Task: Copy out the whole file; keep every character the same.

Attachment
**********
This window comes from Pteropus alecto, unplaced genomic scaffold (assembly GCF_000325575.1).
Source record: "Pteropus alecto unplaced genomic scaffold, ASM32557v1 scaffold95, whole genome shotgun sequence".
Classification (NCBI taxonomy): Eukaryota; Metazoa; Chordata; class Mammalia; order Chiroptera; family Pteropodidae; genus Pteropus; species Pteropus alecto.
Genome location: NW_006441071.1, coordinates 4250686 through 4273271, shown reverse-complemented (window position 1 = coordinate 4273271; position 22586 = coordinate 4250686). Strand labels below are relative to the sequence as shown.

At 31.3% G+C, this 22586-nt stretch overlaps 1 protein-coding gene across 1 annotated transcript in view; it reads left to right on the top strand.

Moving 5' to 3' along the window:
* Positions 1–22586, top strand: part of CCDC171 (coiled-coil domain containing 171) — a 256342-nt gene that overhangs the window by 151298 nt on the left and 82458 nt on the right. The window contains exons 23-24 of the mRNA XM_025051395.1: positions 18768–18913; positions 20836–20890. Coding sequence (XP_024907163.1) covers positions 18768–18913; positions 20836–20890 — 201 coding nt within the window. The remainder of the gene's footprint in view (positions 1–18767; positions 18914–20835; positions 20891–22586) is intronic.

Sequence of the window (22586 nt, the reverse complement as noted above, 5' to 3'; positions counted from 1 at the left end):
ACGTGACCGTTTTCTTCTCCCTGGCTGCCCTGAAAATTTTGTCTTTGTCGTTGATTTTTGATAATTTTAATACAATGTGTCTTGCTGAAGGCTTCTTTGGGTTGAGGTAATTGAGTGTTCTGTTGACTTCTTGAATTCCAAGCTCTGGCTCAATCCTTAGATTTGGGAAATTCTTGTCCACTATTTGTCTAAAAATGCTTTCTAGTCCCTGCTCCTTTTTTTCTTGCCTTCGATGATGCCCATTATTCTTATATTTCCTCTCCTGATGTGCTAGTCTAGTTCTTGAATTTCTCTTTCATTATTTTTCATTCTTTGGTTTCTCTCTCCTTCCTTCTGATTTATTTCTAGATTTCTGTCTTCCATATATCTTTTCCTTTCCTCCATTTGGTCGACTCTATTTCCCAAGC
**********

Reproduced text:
This window comes from Pteropus alecto, unplaced genomic scaffold (assembly GCF_000325575.1).
Source record: "Pteropus alecto unplaced genomic scaffold, ASM32557v1 scaffold95, whole genome shotgun sequence".
Classification (NCBI taxonomy): Eukaryota; Metazoa; Chordata; class Mammalia; order Chiroptera; family Pteropodidae; genus Pteropus; species Pteropus alecto.
Genome location: NW_006441071.1, coordinates 4250686 through 4273271, shown reverse-complemented (window position 1 = coordinate 4273271; position 22586 = coordinate 4250686). Strand labels below are relative to the sequence as shown.

At 31.3% G+C, this 22586-nt stretch overlaps 1 protein-coding gene across 1 annotated transcript in view; it reads left to right on the top strand.

Moving 5' to 3' along the window:
* Positions 1–22586, top strand: part of CCDC171 (coiled-coil domain containing 171) — a 256342-nt gene that overhangs the window by 151298 nt on the left and 82458 nt on the right. The window contains exons 23-24 of the mRNA XM_025051395.1: positions 18768–18913; positions 20836–20890. Coding sequence (XP_024907163.1) covers positions 18768–18913; positions 20836–20890 — 201 coding nt within the window. The remainder of the gene's footprint in view (positions 1–18767; positions 18914–20835; positions 20891–22586) is intronic.

Sequence of the window (22586 nt, the reverse complement as noted above, 5' to 3'; positions counted from 1 at the left end):
ACGTGACCGTTTTCTTCTCCCTGGCTGCCCTGAAAATTTTGTCTTTGTCGTTGATTTTTGATAATTTTAATACAATGTGTCTTGCTGAAGGCTTCTTTGGGTTGAGGTAATTGAGTGTTCTGTTGACTTCTTGAATTCCAAGCTCTGGCTCAATCCTTAGATTTGGGAAATTCTTGTCCACTATTTGTCTAAAAATGCTTTCTAGTCCCTGCTCCTTTTTTTCTTGCCTTCGATGATGCCCATTATTCTTATATTTCCTCTCCTGATGTGCTAGTCTAGTTCTTGAATTTCTCTTTCATTATTTTTCATTCTTTGGTTTCTCTCTCCTTCCTTCTGATTTATTTCTAGATTTCTGTCTTCCATATATCTTTTCCTTTCCTCCATTTGGTCGACTCTATTTCCCAAGC